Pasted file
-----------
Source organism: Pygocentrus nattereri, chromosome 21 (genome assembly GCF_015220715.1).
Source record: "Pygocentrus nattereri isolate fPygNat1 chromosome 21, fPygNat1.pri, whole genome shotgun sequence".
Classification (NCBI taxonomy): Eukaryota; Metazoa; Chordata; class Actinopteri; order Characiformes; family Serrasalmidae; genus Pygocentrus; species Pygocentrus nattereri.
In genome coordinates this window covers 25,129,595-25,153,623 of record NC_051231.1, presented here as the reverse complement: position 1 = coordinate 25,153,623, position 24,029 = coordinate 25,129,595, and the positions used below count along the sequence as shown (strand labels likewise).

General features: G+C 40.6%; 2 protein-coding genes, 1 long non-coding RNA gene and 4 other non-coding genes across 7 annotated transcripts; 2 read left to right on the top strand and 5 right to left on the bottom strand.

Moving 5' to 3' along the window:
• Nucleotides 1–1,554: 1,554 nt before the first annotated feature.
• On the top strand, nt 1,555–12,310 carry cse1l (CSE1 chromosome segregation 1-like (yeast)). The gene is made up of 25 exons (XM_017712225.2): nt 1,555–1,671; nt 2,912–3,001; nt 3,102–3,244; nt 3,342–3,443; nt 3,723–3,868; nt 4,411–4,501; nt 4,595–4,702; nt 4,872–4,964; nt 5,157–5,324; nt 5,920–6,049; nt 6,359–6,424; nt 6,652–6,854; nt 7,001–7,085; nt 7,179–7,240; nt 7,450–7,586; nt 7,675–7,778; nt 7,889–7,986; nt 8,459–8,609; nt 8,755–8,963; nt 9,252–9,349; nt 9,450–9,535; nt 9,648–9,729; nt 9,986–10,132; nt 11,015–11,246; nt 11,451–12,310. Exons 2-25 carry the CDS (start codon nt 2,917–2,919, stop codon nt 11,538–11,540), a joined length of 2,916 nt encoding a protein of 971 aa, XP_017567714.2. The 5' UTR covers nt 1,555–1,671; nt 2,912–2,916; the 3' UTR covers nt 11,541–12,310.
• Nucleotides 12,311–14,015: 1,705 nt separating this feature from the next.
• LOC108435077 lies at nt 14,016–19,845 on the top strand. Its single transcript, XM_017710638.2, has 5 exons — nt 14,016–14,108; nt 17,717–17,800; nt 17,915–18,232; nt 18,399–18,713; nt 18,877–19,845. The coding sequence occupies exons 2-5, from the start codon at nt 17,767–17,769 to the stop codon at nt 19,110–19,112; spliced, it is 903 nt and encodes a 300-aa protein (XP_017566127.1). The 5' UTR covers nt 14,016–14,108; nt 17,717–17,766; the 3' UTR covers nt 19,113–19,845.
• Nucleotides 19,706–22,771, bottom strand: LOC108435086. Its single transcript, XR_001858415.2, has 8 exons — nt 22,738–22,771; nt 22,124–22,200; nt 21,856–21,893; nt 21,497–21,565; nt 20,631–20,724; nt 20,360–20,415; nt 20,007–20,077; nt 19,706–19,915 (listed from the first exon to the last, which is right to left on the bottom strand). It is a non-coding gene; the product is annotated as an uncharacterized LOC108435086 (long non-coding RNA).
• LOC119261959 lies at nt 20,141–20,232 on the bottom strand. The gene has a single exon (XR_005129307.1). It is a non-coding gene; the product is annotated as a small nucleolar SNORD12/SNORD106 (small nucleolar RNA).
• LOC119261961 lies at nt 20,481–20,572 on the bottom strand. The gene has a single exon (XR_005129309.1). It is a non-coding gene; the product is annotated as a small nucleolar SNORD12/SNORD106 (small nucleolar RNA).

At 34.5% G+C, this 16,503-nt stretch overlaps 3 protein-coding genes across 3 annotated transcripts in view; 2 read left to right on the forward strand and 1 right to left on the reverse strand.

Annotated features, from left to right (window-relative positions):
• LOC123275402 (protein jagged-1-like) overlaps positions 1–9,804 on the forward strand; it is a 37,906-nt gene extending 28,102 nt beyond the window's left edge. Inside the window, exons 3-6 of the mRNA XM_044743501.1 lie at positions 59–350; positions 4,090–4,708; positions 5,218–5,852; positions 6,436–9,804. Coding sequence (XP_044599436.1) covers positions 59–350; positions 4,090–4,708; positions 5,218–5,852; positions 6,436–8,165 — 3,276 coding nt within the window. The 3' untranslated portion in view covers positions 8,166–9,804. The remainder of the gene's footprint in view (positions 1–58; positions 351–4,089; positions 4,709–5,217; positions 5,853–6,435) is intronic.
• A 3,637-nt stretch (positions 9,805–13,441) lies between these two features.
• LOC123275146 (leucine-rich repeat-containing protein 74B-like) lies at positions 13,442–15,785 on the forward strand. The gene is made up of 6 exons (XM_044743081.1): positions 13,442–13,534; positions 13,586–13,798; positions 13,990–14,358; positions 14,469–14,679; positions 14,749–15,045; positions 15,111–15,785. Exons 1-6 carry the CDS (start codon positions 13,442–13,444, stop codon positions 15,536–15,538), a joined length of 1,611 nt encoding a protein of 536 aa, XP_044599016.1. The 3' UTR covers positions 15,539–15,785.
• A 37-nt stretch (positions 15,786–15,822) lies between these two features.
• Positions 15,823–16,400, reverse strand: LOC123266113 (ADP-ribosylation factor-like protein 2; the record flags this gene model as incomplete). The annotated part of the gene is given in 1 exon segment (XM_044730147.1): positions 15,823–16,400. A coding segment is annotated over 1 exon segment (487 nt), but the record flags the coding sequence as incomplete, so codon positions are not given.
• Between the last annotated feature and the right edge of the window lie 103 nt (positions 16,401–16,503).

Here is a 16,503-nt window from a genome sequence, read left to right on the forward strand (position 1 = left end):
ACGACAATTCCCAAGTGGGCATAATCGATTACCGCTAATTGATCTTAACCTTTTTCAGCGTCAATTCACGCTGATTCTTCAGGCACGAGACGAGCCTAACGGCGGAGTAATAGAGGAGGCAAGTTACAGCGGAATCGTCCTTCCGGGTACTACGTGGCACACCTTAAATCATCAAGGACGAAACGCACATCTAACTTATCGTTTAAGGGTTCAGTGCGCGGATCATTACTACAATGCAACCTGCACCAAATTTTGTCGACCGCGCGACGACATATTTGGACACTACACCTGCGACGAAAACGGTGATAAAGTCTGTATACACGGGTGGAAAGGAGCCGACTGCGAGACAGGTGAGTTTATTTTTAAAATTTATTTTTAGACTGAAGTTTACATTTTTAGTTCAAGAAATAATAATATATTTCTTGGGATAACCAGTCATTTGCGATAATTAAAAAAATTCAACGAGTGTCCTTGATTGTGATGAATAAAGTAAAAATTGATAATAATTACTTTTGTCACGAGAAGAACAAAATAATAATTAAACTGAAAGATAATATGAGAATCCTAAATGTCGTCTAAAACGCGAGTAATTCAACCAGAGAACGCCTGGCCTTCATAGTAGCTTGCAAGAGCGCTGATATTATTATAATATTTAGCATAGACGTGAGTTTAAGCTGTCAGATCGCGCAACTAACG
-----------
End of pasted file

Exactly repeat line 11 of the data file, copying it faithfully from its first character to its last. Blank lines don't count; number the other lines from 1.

• Nucleotides 19,706–22,771, bottom strand: LOC108435086. Its single transcript, XR_001858415.2, has 8 exons — nt 22,738–22,771; nt 22,124–22,200; nt 21,856–21,893; nt 21,497–21,565; nt 20,631–20,724; nt 20,360–20,415; nt 20,007–20,077; nt 19,706–19,915 (listed from the first exon to the last, which is right to left on the bottom strand). It is a non-coding gene; the product is annotated as an uncharacterized LOC108435086 (long non-coding RNA).